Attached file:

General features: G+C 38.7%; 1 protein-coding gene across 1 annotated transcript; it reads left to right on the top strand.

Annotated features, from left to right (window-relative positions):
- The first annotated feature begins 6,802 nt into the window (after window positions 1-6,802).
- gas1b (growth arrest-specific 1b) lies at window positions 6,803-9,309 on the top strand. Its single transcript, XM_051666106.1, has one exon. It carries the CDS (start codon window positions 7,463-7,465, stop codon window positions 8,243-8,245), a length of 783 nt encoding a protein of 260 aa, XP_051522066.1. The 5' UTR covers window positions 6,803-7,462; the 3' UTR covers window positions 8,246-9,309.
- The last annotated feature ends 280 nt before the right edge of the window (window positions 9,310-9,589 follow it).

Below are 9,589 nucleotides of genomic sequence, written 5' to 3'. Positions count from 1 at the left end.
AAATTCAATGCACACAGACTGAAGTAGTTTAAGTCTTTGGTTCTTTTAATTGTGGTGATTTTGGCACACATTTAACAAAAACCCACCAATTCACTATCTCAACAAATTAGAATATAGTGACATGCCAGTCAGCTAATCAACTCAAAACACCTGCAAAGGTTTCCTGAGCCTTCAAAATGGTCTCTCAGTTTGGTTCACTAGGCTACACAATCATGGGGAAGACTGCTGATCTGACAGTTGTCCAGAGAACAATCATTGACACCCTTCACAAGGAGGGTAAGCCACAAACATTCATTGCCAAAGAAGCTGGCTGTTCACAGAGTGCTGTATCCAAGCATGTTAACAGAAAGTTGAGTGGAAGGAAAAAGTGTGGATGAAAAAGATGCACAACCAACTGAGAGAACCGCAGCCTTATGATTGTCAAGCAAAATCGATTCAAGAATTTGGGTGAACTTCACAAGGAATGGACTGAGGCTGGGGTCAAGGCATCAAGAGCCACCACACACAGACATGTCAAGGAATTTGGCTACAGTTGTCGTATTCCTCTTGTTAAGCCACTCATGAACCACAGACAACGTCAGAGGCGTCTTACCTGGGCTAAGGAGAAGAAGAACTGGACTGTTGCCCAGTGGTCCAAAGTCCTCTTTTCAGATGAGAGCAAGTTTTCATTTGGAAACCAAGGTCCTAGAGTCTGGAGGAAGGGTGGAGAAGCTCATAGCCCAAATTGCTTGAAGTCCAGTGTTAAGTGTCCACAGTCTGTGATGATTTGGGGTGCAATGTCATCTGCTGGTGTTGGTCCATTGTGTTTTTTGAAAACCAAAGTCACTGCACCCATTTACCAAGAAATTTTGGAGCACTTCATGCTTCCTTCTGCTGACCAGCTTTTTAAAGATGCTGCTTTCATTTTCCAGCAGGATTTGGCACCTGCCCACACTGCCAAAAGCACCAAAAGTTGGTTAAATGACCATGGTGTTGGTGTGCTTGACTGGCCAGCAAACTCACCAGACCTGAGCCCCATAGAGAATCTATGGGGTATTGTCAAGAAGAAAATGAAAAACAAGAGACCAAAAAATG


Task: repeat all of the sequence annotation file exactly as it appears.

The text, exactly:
General features: G+C 38.7%; 1 protein-coding gene across 1 annotated transcript; it reads left to right on the top strand.

Annotated features, from left to right (window-relative positions):
- The first annotated feature begins 6,802 nt into the window (after window positions 1-6,802).
- gas1b (growth arrest-specific 1b) lies at window positions 6,803-9,309 on the top strand. Its single transcript, XM_051666106.1, has one exon. It carries the CDS (start codon window positions 7,463-7,465, stop codon window positions 8,243-8,245), a length of 783 nt encoding a protein of 260 aa, XP_051522066.1. The 5' UTR covers window positions 6,803-7,462; the 3' UTR covers window positions 8,246-9,309.
- The last annotated feature ends 280 nt before the right edge of the window (window positions 9,310-9,589 follow it).

Below are 9,589 nucleotides of genomic sequence, written 5' to 3'. Positions count from 1 at the left end.
AAATTCAATGCACACAGACTGAAGTAGTTTAAGTCTTTGGTTCTTTTAATTGTGGTGATTTTGGCACACATTTAACAAAAACCCACCAATTCACTATCTCAACAAATTAGAATATAGTGACATGCCAGTCAGCTAATCAACTCAAAACACCTGCAAAGGTTTCCTGAGCCTTCAAAATGGTCTCTCAGTTTGGTTCACTAGGCTACACAATCATGGGGAAGACTGCTGATCTGACAGTTGTCCAGAGAACAATCATTGACACCCTTCACAAGGAGGGTAAGCCACAAACATTCATTGCCAAAGAAGCTGGCTGTTCACAGAGTGCTGTATCCAAGCATGTTAACAGAAAGTTGAGTGGAAGGAAAAAGTGTGGATGAAAAAGATGCACAACCAACTGAGAGAACCGCAGCCTTATGATTGTCAAGCAAAATCGATTCAAGAATTTGGGTGAACTTCACAAGGAATGGACTGAGGCTGGGGTCAAGGCATCAAGAGCCACCACACACAGACATGTCAAGGAATTTGGCTACAGTTGTCGTATTCCTCTTGTTAAGCCACTCATGAACCACAGACAACGTCAGAGGCGTCTTACCTGGGCTAAGGAGAAGAAGAACTGGACTGTTGCCCAGTGGTCCAAAGTCCTCTTTTCAGATGAGAGCAAGTTTTCATTTGGAAACCAAGGTCCTAGAGTCTGGAGGAAGGGTGGAGAAGCTCATAGCCCAAATTGCTTGAAGTCCAGTGTTAAGTGTCCACAGTCTGTGATGATTTGGGGTGCAATGTCATCTGCTGGTGTTGGTCCATTGTGTTTTTTGAAAACCAAAGTCACTGCACCCATTTACCAAGAAATTTTGGAGCACTTCATGCTTCCTTCTGCTGACCAGCTTTTTAAAGATGCTGCTTTCATTTTCCAGCAGGATTTGGCACCTGCCCACACTGCCAAAAGCACCAAAAGTTGGTTAAATGACCATGGTGTTGGTGTGCTTGACTGGCCAGCAAACTCACCAGACCTGAGCCCCATAGAGAATCTATGGGGTATTGTCAAGAAGAAAATGAAAAACAAGAGACCAAAAAATG